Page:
You Call That Criminal Justice?

Question: What would you change about our criminal justice system?

Glen Loury:  Our sentences are way too long.  Okay.  I mean, let's just start with something very specific and very concrete.  You can put a person in jail for 5 years, for 10 years, or 20 years, for the same crime.  We're deciding on 10 years to 20 years, when 5 years would be enough.  Okay.  The deterrent value, the additional amount of leverage that you get over a criminal to keep them from breaking the law in the first place, associated with making the sentences longer, is de minimous; it's essentially nothing.  The research shows this.  Three strikes and you're out laws; the laws that say if you do a crime three times, you can be sentenced to 25 years, for life.  The laws that have got the jails of California overflowing are -- they're madness, as policy.  They're expressive political symbols, capturing the anger of people at social dysfunction and allowing politicians to show that they're responsive to that anger.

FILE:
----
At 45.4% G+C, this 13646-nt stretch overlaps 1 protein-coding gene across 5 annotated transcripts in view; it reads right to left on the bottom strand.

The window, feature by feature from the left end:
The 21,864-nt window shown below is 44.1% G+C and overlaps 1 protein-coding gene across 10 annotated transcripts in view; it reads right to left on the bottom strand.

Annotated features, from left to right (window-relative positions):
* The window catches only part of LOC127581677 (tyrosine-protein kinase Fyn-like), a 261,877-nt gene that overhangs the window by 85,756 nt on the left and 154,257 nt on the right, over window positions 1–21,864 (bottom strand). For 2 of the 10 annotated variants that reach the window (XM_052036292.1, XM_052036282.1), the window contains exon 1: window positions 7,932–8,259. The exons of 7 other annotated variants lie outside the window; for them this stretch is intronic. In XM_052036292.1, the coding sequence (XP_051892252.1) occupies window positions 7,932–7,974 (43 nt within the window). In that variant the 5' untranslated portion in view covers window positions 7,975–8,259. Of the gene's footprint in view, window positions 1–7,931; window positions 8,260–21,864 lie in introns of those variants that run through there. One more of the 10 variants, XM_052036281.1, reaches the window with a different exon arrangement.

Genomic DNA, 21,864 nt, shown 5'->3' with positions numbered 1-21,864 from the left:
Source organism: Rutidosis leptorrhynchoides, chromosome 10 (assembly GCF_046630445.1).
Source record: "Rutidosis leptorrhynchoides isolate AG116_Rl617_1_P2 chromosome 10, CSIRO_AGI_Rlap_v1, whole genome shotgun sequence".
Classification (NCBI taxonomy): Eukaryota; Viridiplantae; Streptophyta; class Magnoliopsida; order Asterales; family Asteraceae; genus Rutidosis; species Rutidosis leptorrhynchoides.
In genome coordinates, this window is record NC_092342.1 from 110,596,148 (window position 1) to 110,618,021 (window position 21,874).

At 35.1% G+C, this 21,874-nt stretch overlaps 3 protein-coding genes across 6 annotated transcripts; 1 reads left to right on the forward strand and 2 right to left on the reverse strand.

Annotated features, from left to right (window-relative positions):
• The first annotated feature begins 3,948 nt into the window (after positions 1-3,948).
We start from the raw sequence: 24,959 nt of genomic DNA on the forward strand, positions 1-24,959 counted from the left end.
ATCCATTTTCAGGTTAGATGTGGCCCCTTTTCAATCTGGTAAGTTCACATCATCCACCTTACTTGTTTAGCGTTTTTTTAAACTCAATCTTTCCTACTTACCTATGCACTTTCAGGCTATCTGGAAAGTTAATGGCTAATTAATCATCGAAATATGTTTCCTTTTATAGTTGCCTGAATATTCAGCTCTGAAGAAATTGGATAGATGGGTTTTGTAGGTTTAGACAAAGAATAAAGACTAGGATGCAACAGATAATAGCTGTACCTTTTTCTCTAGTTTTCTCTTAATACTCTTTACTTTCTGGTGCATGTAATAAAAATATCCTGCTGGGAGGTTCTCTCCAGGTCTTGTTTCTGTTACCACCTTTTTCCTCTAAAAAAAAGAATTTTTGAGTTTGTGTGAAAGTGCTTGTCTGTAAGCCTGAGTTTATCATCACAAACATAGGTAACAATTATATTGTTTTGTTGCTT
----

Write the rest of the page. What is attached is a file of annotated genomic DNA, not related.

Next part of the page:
Three strikes' laws make no sense as policy.  They are more about the politicians responding to the people’s desire to see their fury at social dysfunction reflected in the law.  Our sentences are way too long.  We need to look at the war on drugs, which is to say we need to look and this is easier said than done.  Once again, politically, not an easy lift at all.  Nevertheless, our policy is self-defeating.  We're not keeping people from using the substances.  We're creating a huge black market, just like we did under prohibition, which attracts all kinds of criminal enterprise.

We are engaging in a vastly unequal allocation of pain and suffering in the society, attendant to the enforcement of our drug policy, in that just about everybody uses illegal drugs.  I mean, not every individual, but it's a high rate in all the surveys and all the social strata, by race, by economic level, geography, whatever.  There's a lot of illegal drug use going on out there.  But it's a black market which attracts on the commercial side, on the side of the selling and handling of it, the most miserable and marginal in the society; the ones who basically don't have another way of making a living.  I'm not making excuses for them, I'm just trying to explain why it is that you're not going to see a random draw in the population engaged in drug-trafficking, even though you're likely to see a more or less random draw on the population engaged in drug use.